After a whirlwind visit to Iguassu falls, two overnight buses and one night in a decrepit and smelly hostel, I thought I’d died and gone to heaven! A freshly renovated apartment with luxuries I have not had in months, a bath, a washing machine, a dishwasher. It even had Netflix! At this point having hot running water in the kitchen and a kettle were luxury enough. Thank you AirBnB.
We’re only dipping our toes into this AirBnB thing. I had my reservations (mine the pun) as it seems a lot of people are milking it for as much as they can get for their spare room. There are, however, some really great finds. Airbnb has become more like a regular hotel booking website, with many hostels and guesthouses using it as another platform to secure reservations. This was our third AirBnB booking and so far all have been self-serviced private apartments. There’s no doubt it has been the cheapest place to find a good apartment. It has been a great way to break up the hostels, giving us the privacy we need sometimes as a couple and somewhere quiet we can work without distraction. Our AirBnB in the Bay of Kotor allowed us to avoid the high-prices and crowds of mid-summer. In Blumenau, it was more a necessity for Oktoberfest (it was that or pay $R500+ for a hotel). You also use paypal to pay for the accommodation in full on AirBnB which in Argentina is extremely helpful. Every ATM withdrawal costs $92 pesos and you’re limited to a maximum amount of $2,400 (about $240AUD).
Buenos Aires itself was akin to being transported to Madrid, a modern European city with all the western indulges one could want, and the prices to match. We spent far more on groceries than we do in Australia, with dairy products, bread and chocolate (all the essentials really!) costing 25-100% more than at home, with fresh produce about on par. Still, I was happy to be back in a land with decent coffee and splendid wine. Argentinians like to take their coffee with medialunas – delicious glazed croissants. There are deals at most cafes where they cost only a fraction more with your coffee.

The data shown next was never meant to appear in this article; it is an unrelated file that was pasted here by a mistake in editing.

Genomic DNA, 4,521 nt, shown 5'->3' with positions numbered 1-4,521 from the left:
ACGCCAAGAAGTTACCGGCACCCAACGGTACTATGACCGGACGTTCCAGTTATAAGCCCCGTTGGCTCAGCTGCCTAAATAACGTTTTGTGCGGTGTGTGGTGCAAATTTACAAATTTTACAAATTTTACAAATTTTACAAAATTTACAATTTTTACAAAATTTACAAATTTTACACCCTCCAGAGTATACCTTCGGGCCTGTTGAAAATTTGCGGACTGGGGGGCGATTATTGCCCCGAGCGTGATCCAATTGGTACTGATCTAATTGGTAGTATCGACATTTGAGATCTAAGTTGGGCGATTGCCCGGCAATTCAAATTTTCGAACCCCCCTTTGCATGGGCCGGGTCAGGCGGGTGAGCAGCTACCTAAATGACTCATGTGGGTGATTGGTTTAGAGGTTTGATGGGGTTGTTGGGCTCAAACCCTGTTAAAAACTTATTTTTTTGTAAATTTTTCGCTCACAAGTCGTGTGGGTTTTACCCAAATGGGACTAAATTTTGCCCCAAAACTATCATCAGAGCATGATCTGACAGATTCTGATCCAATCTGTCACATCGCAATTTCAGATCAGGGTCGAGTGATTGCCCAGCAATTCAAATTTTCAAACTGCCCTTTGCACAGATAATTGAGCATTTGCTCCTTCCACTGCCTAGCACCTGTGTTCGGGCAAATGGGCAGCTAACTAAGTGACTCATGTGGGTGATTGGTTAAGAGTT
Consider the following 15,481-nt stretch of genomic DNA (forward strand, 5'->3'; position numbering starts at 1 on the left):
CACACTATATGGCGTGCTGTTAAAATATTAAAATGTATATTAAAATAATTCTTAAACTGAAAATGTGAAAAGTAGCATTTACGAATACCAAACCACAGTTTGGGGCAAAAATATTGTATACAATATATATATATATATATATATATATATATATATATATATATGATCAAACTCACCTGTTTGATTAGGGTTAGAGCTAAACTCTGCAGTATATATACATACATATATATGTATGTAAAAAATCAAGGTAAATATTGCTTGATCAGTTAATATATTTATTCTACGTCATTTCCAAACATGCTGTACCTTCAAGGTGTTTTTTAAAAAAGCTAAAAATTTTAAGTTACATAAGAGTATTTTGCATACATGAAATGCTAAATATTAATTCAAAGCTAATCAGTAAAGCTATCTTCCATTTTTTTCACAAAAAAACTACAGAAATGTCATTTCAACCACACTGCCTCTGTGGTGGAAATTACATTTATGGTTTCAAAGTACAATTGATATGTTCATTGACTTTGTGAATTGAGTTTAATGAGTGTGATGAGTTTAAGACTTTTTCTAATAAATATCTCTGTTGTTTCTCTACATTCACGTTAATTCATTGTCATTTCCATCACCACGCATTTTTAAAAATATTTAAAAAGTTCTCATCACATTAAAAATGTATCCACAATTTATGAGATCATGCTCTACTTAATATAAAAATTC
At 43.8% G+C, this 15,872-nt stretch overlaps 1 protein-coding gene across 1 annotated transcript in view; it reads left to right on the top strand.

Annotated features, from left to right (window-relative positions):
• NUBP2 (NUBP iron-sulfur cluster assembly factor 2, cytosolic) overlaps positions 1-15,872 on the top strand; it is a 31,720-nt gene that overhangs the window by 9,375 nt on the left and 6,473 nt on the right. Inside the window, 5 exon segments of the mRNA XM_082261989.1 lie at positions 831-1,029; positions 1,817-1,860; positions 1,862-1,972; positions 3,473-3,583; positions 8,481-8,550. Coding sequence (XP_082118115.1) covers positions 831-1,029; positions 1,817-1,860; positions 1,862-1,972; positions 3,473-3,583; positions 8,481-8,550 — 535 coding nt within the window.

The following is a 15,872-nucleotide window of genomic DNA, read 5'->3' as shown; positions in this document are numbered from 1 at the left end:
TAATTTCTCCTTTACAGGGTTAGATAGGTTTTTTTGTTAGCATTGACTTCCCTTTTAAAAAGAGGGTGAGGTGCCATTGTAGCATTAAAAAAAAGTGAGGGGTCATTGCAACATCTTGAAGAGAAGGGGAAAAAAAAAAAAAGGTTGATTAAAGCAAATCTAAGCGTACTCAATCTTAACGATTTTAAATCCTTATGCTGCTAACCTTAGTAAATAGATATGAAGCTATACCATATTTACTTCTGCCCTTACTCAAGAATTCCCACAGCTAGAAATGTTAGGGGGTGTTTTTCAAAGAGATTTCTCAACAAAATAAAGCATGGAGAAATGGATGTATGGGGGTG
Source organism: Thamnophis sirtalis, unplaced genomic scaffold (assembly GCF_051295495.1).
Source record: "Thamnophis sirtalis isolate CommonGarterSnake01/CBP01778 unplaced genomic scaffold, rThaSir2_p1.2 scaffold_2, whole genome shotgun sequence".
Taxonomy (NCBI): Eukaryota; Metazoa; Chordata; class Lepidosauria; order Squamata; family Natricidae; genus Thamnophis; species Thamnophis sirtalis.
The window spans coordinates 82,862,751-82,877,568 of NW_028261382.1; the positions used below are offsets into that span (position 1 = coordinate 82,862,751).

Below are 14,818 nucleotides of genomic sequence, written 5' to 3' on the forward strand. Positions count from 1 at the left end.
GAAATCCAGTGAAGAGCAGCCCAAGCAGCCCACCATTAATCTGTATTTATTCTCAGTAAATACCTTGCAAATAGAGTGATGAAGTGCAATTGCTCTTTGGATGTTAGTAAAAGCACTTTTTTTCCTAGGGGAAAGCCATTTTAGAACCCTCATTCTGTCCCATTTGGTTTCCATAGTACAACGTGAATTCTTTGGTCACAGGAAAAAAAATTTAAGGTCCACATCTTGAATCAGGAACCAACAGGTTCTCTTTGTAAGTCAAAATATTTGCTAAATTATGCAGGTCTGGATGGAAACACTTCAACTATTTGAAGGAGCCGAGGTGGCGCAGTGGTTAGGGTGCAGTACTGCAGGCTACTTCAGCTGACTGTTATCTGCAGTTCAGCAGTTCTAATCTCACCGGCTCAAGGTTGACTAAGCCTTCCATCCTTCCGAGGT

Buenos Aires is brimming with green parks and Spanish style colonial buildings, with its wide Avenida 9 de Julio, running through the centre. I thought Recoleta was one of BAs most beautiful neighbourhoods. A cultural centre, with the Recoleta Cemetery one of it’s key sights. This is where Eva Peron was buried and as far as cemeteries go, it is one of the most beautiful I’ve seen. We had stopped for lunch at El Sanjuanino, sampling the delicious empanadas, tamales and lentejas (a lentil stew), washed down with a very drinkable rosada (rosé) wine and custard pastries for dessert. All of it costed about AR$500 and was divine. The service is impeccable. An ageing waiter (maybe it was the owner), still enthused about his job and full of humour, speaking to us in perfect English while I replied in Spanish. Yes, you’ll find lots of tourists here, yes it’s in the travel guides and rated highly on trip advisor, but the best thing is they haven’t been sucked into what has been our typical experience of highly rated restaurants ‘so we’re in the guide now we’ll charge more and not care so much about service’. They are local, authentic, super-friendly and the food is excellent!